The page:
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We really should ski Powder Mountain sometime.

That’s something Phil and I have said to each other nearly every time we've been in Utah over the past seven or eight years; 2019 was the year we ended up skiing Powder Mountain, and we are kicking ourselves for not doing it sooner.

As we drove up the rugged and ill-kept road, we wondered if our GPS was leading us astray, but then we saw it, the rustic building that is the Timberline Lodge of Powder Mountain. The well-maintained period dining area in the cafeteria speaks clearly about the average PowMow skier, which is anything but average.

In the lower level of Timberline Lodge you’ll find the Powder Keg, which was highly recommended by both locals and staff as a favorite place to eat and have a beverage to top off a great day of powder. This is where Phil and I ended our day with a delicious prime rib sandwich for a mere $12, not something you'll find at an average resort.

We met up with marketing manager JP, who was eager to give us a mountain tour and share some little-known facts about Powder and the things that make it so special.

Powder Mountain was ranch land owned by the Cobabe family. Dr Cobabe began to amass more land, taking the acreage from 8,000 to 14,000 by the time he opened the ski area in February 1972. He built a sawmill and used timber from cutting ski trails to build the Timberline Lodge as well as other buildings on the property. When the mountain opened, the Sundown lift was the only one in operation, but prior to the official opening, they used the mountain cat to give some skiers a taste of what Powder could offer.

Powder is one of the few mountains that limit season passes (only 3,000 are sold per year) and day tickets (1,500 per day) to restrict crowds and preserve the powder, hence the hashtag Powder Mountain proudly uses #preservingthepow.


You won’t find any snow guns at Powder Mountain because it relies on Mother Nature to provide the goods, but you will find cat skiing. You won't find lift lines, but you will find a new Hidden Lake lift; it replaced the original in 2006, eliminating the 24-min ride that the old lift was known for. You won't find fancy restaurants, but you will find incredibly good food at an affordable price. You’ll also find a private lodge and some homes on the mountain that are a part of the multiphase expansion implemented by Summit Group after the acquisition in 2017 to give private homeowners a unique experience.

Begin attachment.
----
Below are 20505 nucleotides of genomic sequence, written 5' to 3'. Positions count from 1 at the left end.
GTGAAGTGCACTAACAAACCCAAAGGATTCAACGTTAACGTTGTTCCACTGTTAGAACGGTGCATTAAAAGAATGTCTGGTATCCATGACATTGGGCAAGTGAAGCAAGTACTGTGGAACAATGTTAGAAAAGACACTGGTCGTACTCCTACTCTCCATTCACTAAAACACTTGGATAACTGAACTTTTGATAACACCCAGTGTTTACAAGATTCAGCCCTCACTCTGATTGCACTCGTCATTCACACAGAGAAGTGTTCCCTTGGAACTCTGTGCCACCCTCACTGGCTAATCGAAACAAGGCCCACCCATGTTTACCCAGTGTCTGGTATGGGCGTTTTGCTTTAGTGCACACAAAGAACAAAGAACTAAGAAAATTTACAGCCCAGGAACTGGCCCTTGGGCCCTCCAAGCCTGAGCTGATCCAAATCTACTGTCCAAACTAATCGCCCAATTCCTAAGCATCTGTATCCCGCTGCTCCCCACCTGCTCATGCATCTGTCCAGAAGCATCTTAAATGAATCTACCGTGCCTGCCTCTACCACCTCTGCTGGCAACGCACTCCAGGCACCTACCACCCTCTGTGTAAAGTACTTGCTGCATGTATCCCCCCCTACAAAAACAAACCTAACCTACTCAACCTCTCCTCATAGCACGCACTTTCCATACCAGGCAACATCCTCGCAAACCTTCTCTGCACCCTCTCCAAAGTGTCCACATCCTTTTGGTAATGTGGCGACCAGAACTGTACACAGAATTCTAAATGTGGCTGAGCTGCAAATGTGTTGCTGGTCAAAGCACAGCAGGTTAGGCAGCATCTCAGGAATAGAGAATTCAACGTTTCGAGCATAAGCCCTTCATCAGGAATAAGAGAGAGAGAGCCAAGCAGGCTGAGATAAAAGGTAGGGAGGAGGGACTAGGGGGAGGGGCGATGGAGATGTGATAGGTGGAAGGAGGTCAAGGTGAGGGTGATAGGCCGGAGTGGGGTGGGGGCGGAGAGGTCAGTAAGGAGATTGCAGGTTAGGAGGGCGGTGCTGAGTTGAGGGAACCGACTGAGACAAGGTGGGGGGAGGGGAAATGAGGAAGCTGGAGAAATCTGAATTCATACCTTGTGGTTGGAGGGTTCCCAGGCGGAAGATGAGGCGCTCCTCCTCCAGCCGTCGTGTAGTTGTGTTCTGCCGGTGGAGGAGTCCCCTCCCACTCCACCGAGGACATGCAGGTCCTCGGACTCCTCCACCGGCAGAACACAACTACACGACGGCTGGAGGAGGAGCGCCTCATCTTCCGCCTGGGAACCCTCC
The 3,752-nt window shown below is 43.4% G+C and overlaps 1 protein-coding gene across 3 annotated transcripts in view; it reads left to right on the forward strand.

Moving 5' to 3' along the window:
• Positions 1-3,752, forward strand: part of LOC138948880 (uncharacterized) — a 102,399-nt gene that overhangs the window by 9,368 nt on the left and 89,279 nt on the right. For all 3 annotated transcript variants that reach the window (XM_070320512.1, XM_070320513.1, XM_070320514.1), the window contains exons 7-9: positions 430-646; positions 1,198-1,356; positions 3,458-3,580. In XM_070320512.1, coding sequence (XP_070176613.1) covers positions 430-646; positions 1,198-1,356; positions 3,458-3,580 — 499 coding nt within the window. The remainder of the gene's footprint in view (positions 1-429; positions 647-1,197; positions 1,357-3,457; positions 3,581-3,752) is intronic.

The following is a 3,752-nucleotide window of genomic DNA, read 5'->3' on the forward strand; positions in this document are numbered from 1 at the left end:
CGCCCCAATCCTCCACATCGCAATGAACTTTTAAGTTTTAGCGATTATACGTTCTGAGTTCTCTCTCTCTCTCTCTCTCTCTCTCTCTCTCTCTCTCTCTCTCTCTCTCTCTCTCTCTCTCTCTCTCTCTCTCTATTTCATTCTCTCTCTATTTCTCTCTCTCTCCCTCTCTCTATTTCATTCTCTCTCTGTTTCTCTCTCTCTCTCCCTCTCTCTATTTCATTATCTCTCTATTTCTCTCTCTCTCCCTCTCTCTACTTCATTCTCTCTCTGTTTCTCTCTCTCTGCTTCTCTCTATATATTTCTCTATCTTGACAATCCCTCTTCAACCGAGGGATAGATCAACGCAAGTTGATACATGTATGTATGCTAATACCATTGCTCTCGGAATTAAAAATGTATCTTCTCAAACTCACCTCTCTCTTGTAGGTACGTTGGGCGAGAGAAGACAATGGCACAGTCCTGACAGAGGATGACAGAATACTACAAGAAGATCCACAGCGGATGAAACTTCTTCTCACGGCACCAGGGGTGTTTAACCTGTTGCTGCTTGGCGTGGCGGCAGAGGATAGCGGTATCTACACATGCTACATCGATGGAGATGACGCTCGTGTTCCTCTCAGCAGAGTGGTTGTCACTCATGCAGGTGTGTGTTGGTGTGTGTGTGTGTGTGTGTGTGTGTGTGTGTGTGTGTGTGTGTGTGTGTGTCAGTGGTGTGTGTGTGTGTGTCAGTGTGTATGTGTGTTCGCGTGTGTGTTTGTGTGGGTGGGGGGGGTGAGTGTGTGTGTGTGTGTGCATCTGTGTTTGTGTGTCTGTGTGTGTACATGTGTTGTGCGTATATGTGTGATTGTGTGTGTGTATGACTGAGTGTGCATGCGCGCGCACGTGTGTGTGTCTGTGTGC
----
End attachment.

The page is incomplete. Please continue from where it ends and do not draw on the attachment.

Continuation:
To summarize our day at Powder Mountain, we found it to be a great combination of funky roots vibe and cool contemporary mountain. Mostly we’re wondering why it took us so long to ski this incredibly fun mountain and are starting to plan our next Powder experience. There are no fancy marble-clad bathrooms, just a friendly vibe that makes any ski trip enjoyable. If you’re sitting at your computer pondering which ski adventure you’re going to take next season, you’d be remiss if you don’t put Powder Mountain at the top of your list -- but book ahead, because lodging is limited.
  • Who is it for? Those who enjoy mountains that are off the beaten path.
  • Who is it not for? Skiers looking for the ski village experience.
  • Insider tip: Powder Mountain offers affordable mountain guides.

About author
Pugski Tester Tricia
Height: 5'5"

Weight: 145 lb

Years skiing: 30+

Days per year: 75+

Home mountains: Mt Rose, Palisades Tahoe, Alpine Meadows

Preferred terrain: Trees, of course, but making tracks in fresh corduroy brings a smile to my face, too.

Skiing style: Finesse

Preferred ski characteristics: I like a ski that is strong enough to hold an edge but soft enough to bend with some energy and feedback.

Boots: K2 Anthem Pro 120, Lange RS Purple Haze Heritage Boot, Atomic Hawx Ultra XTD 115 BOA, Salomon Supra BOA,

About me: "Do what you love, love what you do" are the words I live by. Skiing became my passion from the moment I turned 18; a little over 25 years later, I moved to the Lake Tahoe Basin to make skiing my life and career. Along with helping skiers face to face, I am the site manager and owner here on pugski.com and review product for various manufacturers, both hardgoods and softgoods as well as work with manufacturer focus groups to help improve ski gear for women.


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